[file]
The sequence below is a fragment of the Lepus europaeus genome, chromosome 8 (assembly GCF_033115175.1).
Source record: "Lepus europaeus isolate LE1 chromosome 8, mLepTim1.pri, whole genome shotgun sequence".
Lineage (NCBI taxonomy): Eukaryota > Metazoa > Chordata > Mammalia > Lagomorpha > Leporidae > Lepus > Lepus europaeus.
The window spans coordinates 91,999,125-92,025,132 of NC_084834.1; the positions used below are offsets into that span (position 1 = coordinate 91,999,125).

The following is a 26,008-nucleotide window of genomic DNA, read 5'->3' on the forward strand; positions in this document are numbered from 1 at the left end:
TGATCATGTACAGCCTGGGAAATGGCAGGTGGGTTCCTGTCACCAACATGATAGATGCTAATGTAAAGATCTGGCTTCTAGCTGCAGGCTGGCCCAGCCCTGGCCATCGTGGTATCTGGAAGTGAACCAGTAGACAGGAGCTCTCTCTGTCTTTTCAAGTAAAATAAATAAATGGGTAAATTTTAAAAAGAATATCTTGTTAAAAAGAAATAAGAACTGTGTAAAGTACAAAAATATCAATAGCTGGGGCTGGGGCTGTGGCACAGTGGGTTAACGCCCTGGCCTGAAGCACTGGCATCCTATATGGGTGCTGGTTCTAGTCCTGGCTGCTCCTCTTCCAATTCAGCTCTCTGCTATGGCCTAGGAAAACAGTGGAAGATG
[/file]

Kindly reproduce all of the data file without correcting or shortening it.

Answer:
The sequence below is a fragment of the Lepus europaeus genome, chromosome 8 (assembly GCF_033115175.1).
Source record: "Lepus europaeus isolate LE1 chromosome 8, mLepTim1.pri, whole genome shotgun sequence".
Lineage (NCBI taxonomy): Eukaryota > Metazoa > Chordata > Mammalia > Lagomorpha > Leporidae > Lepus > Lepus europaeus.
The window spans coordinates 91,999,125-92,025,132 of NC_084834.1; the positions used below are offsets into that span (position 1 = coordinate 91,999,125).

The following is a 26,008-nucleotide window of genomic DNA, read 5'->3' on the forward strand; positions in this document are numbered from 1 at the left end:
TGATCATGTACAGCCTGGGAAATGGCAGGTGGGTTCCTGTCACCAACATGATAGATGCTAATGTAAAGATCTGGCTTCTAGCTGCAGGCTGGCCCAGCCCTGGCCATCGTGGTATCTGGAAGTGAACCAGTAGACAGGAGCTCTCTCTGTCTTTTCAAGTAAAATAAATAAATGGGTAAATTTTAAAAAGAATATCTTGTTAAAAAGAAATAAGAACTGTGTAAAGTACAAAAATATCAATAGCTGGGGCTGGGGCTGTGGCACAGTGGGTTAACGCCCTGGCCTGAAGCACTGGCATCCTATATGGGTGCTGGTTCTAGTCCTGGCTGCTCCTCTTCCAATTCAGCTCTCTGCTATGGCCTAGGAAAACAGTGGAAGATG